In Urantsetseg’s family, on both parents’ sides there were lams. (The honorific ‘lam’ not the westernised Tibetan ‘lama’ is used by Mongolian people to refer to their Buddhist clergy.) She continues, we were and we have continued to be a very religious family. My great uncle was a Dooromba in Rashaat Monastery in Arkhangai Aimag where the biggest counter-revolutionary uprisings took place! A lam from my mother’s side, he did not marry. Nor did he have any children. He was executed when he was 37 years old.
And so, Urantsetseg was the one who handled his exoneration and compensation negotiations with the Mongolian Government. Now, as a reminder, she keeps those official papers in his honour on her family’s altar of which she is custodian.
According to her Bagshaa, a lam’s rank depends on the way one did the retreats to achieve a certain level of study. One who accomplished a retreat sitting on a rock was called ‘Dooromba’. Urantsetseg was born and grew up in the countryside. Gimbi Bantihai, Urantsetseg’s grandfather’s brother, who lived until she was in the 4th or 5th grade, was the only surviving lam in her homeland. It was he who directed and taught her and the others in her extended family religious practices in a hidden way.
Urantsetseg still has just a few material things from this lam in her household: a tsatsal (a device used for ritual sprinkling), and some beads from a very old mala. They are such precious things, for they tell a story for which mere words cannot account. She keeps these close to her heart, on the altar.
For as long as she can remember, she has made a tea offering every morning and a handmade butter lamp offering every evening. She recounts how, when she was young, religious items were never visible or displayed at home. Instead, a simple book holder was used by the family as an altar. So it was here that the traditional daily black tea offering continued to, uninterrupted, be made.
Urantsetseg’s husband is one of seven children. Once again, families of this size were the norm rather than the exception during the socialist era. Both Urantsetseg and her husband are the eldest children in their respective families. Her father-in-law is a trained artist, so too is her husband. He is also religious, with many lams on his side.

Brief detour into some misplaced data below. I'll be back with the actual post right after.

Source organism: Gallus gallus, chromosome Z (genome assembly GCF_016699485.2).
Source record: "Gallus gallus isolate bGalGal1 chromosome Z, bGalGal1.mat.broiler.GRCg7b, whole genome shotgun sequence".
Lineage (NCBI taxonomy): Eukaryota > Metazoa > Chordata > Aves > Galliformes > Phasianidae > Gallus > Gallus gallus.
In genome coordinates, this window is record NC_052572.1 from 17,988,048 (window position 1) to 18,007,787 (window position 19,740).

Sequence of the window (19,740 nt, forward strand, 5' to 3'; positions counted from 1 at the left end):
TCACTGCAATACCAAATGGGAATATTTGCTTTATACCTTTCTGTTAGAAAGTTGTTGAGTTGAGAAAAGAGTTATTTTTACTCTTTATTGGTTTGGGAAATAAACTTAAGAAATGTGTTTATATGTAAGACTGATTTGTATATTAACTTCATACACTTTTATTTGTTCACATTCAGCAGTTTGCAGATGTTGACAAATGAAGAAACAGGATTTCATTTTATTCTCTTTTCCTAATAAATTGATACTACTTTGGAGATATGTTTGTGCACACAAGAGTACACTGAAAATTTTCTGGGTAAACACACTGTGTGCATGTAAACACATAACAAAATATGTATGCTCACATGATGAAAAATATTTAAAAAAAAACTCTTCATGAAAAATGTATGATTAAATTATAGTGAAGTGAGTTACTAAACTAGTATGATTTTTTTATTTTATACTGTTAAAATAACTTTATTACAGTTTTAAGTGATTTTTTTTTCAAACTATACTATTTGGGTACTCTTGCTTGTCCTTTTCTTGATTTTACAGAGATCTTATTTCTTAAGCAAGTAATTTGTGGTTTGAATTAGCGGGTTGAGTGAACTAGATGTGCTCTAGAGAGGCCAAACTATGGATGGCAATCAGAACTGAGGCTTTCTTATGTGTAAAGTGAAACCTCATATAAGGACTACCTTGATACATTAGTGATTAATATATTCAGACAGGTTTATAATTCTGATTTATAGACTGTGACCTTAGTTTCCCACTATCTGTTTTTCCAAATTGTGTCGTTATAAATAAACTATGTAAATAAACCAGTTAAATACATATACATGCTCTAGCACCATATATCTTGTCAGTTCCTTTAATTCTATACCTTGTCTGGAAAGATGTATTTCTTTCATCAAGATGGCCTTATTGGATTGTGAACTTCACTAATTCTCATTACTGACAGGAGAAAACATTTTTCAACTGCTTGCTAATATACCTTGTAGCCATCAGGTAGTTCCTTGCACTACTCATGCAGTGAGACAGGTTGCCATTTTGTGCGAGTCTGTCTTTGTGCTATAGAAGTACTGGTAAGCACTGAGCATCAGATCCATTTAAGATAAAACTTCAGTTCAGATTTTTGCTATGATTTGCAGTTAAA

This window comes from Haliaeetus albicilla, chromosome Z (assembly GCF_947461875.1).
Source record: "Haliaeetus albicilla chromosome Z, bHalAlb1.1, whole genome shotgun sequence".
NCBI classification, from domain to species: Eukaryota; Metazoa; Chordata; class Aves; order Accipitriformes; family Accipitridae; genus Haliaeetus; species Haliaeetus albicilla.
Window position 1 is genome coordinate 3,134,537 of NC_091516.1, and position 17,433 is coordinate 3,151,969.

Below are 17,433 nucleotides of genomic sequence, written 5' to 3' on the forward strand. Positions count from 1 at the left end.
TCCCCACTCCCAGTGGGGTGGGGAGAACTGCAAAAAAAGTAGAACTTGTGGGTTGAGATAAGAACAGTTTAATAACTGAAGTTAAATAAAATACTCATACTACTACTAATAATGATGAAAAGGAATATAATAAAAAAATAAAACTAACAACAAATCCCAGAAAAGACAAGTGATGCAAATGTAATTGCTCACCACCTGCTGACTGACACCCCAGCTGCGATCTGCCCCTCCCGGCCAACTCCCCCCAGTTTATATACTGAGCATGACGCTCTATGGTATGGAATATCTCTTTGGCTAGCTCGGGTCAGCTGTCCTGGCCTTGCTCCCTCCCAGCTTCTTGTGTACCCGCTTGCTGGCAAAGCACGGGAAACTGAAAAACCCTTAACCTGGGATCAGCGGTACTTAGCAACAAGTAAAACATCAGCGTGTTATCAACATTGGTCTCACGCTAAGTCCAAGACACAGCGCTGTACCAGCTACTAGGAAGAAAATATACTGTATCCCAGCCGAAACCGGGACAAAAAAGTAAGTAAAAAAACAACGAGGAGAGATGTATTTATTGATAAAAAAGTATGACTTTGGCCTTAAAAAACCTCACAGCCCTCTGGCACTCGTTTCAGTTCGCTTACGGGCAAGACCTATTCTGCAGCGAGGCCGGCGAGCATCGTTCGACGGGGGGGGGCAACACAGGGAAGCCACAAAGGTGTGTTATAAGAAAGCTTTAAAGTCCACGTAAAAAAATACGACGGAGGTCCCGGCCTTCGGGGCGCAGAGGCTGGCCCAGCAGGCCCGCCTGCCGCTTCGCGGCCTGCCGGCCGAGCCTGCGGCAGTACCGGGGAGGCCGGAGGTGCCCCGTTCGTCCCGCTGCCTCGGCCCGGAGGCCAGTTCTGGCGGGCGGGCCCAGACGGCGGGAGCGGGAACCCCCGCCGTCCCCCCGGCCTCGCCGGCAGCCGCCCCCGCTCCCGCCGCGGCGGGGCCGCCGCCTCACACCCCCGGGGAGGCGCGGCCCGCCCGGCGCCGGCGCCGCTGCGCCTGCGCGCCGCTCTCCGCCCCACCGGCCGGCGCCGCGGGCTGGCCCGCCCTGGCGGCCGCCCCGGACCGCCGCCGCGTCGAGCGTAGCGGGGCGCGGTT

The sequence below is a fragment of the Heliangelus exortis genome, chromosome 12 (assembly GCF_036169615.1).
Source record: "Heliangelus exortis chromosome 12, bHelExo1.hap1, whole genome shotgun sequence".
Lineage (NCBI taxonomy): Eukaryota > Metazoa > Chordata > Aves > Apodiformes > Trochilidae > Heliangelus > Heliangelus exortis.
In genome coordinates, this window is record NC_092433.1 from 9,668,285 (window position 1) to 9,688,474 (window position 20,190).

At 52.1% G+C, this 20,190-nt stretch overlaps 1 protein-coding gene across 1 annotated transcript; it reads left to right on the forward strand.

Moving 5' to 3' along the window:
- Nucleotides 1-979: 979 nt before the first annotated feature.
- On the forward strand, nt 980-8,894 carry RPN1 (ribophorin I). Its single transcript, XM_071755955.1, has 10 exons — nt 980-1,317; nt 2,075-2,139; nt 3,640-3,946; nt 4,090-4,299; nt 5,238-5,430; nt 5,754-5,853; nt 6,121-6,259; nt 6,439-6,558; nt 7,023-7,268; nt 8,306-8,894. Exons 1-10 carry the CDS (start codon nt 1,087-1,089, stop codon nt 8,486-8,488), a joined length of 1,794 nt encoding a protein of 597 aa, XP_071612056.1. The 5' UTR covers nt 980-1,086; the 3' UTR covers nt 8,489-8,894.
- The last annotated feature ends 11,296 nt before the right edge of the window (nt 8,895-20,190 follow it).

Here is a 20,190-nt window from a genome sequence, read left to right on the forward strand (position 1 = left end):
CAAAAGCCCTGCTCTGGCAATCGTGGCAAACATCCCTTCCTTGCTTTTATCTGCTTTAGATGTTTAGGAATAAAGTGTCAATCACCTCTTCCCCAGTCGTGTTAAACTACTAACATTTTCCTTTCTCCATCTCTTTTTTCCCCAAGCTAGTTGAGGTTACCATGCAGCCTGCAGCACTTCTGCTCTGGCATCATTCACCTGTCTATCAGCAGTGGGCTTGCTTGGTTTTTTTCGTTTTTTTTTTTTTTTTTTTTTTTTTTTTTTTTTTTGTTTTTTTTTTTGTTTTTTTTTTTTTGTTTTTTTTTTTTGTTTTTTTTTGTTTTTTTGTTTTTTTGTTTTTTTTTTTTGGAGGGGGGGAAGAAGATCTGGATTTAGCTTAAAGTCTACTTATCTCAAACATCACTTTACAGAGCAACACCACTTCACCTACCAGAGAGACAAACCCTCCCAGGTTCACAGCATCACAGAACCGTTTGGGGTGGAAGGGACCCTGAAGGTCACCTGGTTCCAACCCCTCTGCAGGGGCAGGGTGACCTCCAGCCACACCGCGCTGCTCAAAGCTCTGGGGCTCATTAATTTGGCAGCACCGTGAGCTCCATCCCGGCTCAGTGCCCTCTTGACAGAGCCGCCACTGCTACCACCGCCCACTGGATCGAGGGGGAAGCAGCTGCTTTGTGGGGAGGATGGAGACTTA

She feels that because they have this similar background, they do not have any living or custom differences, or conflicts that could arise from such differences. Is there a suggestion embedded here that points toward such conflicts arising in couples who are not so well-aligned? Is this why some Mongolians still prefer to keep like-minded company with their own?
In conversation, Urantsetseg’s many stories of traditional rituals and her own childhood flow easily from one to the next:
Another interesting memory relates to the ‘religious ritual’ (her term) ‘shireg’ for a baby, when she/he cries. Mongolians used to live in gers where everybody lived together. When a visitor came in, an infant cried more so than in their usual way… it seems that infants feel greatly the negative energies of others.
For a Mongolian woman, the way to stop an infant crying and to cure this was a ritual called ‘shireg’. A handful of soil is taken from the entrance area, the place on which a stranger has stood, and put in water. A small amount of melted hot aluminum is then poured into cold water mixed with some soil. Doing so makes a loud sound. We then hold the baby over it and circle around saying phrases like:
Shireg shireg shireg tajig suha [mantra].
Ailiin hunees bolov uu/ Are you afraid of the neighbour?
Ayanchin giichingees bolov uu/ Did you become afraid of a visitor?
Buh murguh gee yu/ If a bull has threatened you
Buur hazah gee yu /(or) If a male camel has been tempted to bite you
[There are many words one could say here ]
Chi yunaas aiv /What is it that frightened you?
After circling your baby over the water several times, you take the aluminum out of the water and study the shape of it to diagnose what caused the baby to become frightened. The ‘Shireg’ action is repeated three times until that certain shape disappears. The baby would then stop crying and gently fall into a calm sleep.
According to Urantsetseg, there are a variety of ways that Mongolian women perform the shireg ritual. These vary in both context (private and public) as well as in terms of place. Although intended to ameliorate the same problem, there is considerable variation in the performance of a shireg from one region to the next. Urantsetseg goes on to describe a range of simple everyday shireg as well as others for important occasions.
Consideration of the wellbeing of others is never far from Urantsetseg’s evocative narrations. Urantsetseg’s memory of her own childhood experiences is very strong. Her homeland is the place where Zaya Gegeen was born, the place called Muhar Hujirt. Her whole family, together, goes on pilgrimage there every year to drink the mineral water and to pay homage to its grand mountains and ovoo.